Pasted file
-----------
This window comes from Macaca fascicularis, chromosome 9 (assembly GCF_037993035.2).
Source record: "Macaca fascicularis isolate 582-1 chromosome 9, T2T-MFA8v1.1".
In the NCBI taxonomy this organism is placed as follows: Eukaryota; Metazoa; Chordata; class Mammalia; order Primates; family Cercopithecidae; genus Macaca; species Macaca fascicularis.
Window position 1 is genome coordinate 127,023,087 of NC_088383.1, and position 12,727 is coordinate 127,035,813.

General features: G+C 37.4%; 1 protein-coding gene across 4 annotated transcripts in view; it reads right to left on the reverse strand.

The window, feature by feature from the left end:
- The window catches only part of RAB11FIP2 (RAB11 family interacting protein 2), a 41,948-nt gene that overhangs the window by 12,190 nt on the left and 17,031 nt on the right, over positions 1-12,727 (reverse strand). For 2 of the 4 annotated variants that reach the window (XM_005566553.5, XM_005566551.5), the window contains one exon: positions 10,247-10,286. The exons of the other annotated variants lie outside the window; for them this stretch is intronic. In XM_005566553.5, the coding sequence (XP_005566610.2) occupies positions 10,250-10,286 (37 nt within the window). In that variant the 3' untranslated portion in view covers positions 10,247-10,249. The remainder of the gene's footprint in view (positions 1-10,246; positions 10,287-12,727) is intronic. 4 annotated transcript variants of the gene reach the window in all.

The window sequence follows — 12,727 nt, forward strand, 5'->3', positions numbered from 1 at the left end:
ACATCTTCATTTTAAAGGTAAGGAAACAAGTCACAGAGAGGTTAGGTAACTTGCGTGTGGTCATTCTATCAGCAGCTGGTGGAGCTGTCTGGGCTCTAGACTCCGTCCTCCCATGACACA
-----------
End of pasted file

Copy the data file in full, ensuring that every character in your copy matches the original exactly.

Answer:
This window comes from Macaca fascicularis, chromosome 9 (assembly GCF_037993035.2).
Source record: "Macaca fascicularis isolate 582-1 chromosome 9, T2T-MFA8v1.1".
In the NCBI taxonomy this organism is placed as follows: Eukaryota; Metazoa; Chordata; class Mammalia; order Primates; family Cercopithecidae; genus Macaca; species Macaca fascicularis.
Window position 1 is genome coordinate 127,023,087 of NC_088383.1, and position 12,727 is coordinate 127,035,813.

General features: G+C 37.4%; 1 protein-coding gene across 4 annotated transcripts in view; it reads right to left on the reverse strand.

The window, feature by feature from the left end:
- The window catches only part of RAB11FIP2 (RAB11 family interacting protein 2), a 41,948-nt gene that overhangs the window by 12,190 nt on the left and 17,031 nt on the right, over positions 1-12,727 (reverse strand). For 2 of the 4 annotated variants that reach the window (XM_005566553.5, XM_005566551.5), the window contains one exon: positions 10,247-10,286. The exons of the other annotated variants lie outside the window; for them this stretch is intronic. In XM_005566553.5, the coding sequence (XP_005566610.2) occupies positions 10,250-10,286 (37 nt within the window). In that variant the 3' untranslated portion in view covers positions 10,247-10,249. The remainder of the gene's footprint in view (positions 1-10,246; positions 10,287-12,727) is intronic. 4 annotated transcript variants of the gene reach the window in all.

The window sequence follows — 12,727 nt, forward strand, 5'->3', positions numbered from 1 at the left end:
ACATCTTCATTTTAAAGGTAAGGAAACAAGTCACAGAGAGGTTAGGTAACTTGCGTGTGGTCATTCTATCAGCAGCTGGTGGAGCTGTCTGGGCTCTAGACTCCGTCCTCCCATGACACA